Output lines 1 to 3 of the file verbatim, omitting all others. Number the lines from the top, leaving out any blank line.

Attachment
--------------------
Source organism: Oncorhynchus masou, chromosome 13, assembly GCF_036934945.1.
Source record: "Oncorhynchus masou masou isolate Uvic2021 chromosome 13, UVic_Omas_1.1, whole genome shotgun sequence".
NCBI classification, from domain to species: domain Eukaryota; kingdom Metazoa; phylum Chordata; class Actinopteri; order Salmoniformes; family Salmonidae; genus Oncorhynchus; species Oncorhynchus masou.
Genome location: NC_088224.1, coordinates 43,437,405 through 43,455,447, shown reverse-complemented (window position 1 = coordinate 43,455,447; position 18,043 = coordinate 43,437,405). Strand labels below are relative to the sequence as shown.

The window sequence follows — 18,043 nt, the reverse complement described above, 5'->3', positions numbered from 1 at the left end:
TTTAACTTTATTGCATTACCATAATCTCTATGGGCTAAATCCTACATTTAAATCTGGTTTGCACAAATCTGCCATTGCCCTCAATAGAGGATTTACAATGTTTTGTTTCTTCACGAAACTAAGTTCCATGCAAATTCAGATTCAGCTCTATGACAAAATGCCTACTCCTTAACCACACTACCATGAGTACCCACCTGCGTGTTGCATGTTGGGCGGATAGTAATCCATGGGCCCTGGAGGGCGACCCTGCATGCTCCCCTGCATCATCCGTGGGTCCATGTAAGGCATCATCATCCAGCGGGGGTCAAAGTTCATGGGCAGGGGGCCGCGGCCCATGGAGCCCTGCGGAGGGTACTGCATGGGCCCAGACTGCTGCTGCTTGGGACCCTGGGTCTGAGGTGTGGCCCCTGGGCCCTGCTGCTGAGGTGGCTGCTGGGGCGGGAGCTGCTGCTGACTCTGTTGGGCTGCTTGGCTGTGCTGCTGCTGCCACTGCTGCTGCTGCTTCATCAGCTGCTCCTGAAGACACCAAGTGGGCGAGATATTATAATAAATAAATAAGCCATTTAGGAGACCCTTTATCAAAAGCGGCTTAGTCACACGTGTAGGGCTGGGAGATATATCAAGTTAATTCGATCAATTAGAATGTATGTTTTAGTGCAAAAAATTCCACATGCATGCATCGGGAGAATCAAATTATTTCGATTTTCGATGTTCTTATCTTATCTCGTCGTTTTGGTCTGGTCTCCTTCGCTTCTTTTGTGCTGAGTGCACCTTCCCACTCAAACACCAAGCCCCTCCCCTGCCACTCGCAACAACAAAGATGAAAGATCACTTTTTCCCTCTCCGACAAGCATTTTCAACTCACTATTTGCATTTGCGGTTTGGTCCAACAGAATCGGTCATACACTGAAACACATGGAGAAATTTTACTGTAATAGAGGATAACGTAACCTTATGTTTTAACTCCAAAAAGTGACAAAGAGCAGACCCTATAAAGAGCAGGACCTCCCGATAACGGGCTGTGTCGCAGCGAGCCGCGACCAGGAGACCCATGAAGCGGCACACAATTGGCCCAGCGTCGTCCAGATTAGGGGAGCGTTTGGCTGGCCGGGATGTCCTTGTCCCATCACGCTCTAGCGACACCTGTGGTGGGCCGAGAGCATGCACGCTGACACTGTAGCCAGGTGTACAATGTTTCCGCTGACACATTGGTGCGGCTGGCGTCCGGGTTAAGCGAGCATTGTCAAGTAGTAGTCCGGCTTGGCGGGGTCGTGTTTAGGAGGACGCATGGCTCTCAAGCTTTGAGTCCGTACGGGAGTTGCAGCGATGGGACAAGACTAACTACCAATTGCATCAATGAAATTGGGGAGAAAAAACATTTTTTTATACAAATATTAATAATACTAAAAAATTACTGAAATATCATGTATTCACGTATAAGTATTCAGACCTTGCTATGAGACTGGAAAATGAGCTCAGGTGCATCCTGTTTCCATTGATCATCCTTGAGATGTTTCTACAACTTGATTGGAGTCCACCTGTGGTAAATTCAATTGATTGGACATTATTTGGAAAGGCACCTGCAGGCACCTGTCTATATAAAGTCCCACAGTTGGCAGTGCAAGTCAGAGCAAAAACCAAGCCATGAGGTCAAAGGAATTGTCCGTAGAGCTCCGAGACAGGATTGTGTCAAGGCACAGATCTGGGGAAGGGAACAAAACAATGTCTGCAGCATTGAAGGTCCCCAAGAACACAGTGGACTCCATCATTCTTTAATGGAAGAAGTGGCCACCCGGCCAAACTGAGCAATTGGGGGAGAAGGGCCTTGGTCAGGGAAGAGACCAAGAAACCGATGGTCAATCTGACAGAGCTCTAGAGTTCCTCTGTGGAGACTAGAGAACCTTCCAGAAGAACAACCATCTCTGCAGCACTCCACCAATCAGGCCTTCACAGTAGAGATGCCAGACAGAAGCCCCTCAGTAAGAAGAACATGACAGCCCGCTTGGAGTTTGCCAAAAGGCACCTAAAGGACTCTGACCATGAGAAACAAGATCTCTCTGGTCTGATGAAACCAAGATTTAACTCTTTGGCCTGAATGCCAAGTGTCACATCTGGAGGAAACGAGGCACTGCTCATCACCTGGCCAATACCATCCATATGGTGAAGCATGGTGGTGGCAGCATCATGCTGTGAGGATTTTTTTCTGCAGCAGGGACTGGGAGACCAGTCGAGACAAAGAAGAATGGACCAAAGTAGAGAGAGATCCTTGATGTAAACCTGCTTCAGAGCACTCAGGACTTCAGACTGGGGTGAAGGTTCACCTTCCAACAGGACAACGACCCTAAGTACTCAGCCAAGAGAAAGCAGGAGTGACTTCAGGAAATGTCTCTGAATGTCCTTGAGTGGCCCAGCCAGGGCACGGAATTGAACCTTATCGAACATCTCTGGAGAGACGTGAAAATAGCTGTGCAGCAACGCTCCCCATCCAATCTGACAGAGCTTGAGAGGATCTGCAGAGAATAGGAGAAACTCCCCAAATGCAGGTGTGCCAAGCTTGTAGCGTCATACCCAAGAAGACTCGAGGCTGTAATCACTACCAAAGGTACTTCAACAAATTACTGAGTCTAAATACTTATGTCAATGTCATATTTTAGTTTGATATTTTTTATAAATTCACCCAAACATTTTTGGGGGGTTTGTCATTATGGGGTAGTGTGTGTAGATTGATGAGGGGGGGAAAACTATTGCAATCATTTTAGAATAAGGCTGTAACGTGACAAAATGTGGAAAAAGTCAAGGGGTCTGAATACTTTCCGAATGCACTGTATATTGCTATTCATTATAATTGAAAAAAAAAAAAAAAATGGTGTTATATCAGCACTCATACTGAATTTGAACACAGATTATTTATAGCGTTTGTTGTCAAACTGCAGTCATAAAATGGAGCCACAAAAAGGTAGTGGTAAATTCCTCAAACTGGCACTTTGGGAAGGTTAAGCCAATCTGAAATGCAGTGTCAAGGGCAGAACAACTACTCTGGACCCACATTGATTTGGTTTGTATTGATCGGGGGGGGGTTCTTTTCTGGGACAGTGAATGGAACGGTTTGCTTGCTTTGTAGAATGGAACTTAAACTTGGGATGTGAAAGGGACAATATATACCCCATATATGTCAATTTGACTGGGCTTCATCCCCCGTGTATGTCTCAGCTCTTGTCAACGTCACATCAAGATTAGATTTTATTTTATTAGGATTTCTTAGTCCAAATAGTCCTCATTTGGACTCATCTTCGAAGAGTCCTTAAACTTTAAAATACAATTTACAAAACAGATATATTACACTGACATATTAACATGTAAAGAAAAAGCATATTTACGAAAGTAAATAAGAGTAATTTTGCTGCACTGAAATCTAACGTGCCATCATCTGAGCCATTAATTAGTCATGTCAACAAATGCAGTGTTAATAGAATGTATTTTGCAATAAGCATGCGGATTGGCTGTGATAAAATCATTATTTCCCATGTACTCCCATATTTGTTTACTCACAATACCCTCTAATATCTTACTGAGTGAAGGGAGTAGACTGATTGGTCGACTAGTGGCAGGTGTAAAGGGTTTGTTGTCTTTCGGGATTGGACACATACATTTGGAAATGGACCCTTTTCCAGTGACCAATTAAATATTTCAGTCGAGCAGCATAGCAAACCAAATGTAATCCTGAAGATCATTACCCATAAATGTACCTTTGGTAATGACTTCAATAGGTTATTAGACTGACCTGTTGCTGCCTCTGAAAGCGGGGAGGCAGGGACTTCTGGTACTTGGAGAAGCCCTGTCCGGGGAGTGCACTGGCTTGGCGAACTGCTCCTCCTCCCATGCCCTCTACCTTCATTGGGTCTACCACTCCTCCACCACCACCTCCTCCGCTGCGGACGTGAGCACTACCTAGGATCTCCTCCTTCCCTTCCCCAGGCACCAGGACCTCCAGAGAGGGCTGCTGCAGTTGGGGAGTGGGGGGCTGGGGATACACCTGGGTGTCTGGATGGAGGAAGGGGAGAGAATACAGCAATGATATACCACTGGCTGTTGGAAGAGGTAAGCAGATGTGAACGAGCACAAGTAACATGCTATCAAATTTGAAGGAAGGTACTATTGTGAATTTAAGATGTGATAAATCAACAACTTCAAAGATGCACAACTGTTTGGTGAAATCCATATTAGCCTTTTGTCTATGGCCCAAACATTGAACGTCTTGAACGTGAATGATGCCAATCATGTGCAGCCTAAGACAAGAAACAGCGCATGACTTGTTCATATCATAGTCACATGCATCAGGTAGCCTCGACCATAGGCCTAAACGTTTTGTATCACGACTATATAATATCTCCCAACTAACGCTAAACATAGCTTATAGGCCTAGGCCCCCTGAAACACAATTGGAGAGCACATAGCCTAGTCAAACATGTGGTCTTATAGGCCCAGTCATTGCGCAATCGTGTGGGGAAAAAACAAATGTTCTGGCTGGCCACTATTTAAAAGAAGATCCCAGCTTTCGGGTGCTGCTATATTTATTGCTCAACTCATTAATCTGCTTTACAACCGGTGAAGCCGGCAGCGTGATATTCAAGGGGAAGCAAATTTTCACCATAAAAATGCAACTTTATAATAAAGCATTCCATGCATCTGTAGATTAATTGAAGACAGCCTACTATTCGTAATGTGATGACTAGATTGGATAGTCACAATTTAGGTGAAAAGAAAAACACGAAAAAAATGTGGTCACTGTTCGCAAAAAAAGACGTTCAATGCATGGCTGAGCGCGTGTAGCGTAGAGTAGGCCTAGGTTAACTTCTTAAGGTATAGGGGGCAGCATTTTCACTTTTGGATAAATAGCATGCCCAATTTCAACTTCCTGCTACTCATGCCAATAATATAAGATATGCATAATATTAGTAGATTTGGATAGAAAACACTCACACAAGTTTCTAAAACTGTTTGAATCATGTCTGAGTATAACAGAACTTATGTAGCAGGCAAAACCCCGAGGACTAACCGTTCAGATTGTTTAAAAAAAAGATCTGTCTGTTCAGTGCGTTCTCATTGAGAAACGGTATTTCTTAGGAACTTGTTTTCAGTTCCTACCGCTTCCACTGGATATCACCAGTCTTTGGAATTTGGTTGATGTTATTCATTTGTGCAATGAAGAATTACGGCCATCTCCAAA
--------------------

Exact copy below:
Source organism: Oncorhynchus masou, chromosome 13, assembly GCF_036934945.1.
Source record: "Oncorhynchus masou masou isolate Uvic2021 chromosome 13, UVic_Omas_1.1, whole genome shotgun sequence".
NCBI classification, from domain to species: domain Eukaryota; kingdom Metazoa; phylum Chordata; class Actinopteri; order Salmoniformes; family Salmonidae; genus Oncorhynchus; species Oncorhynchus masou.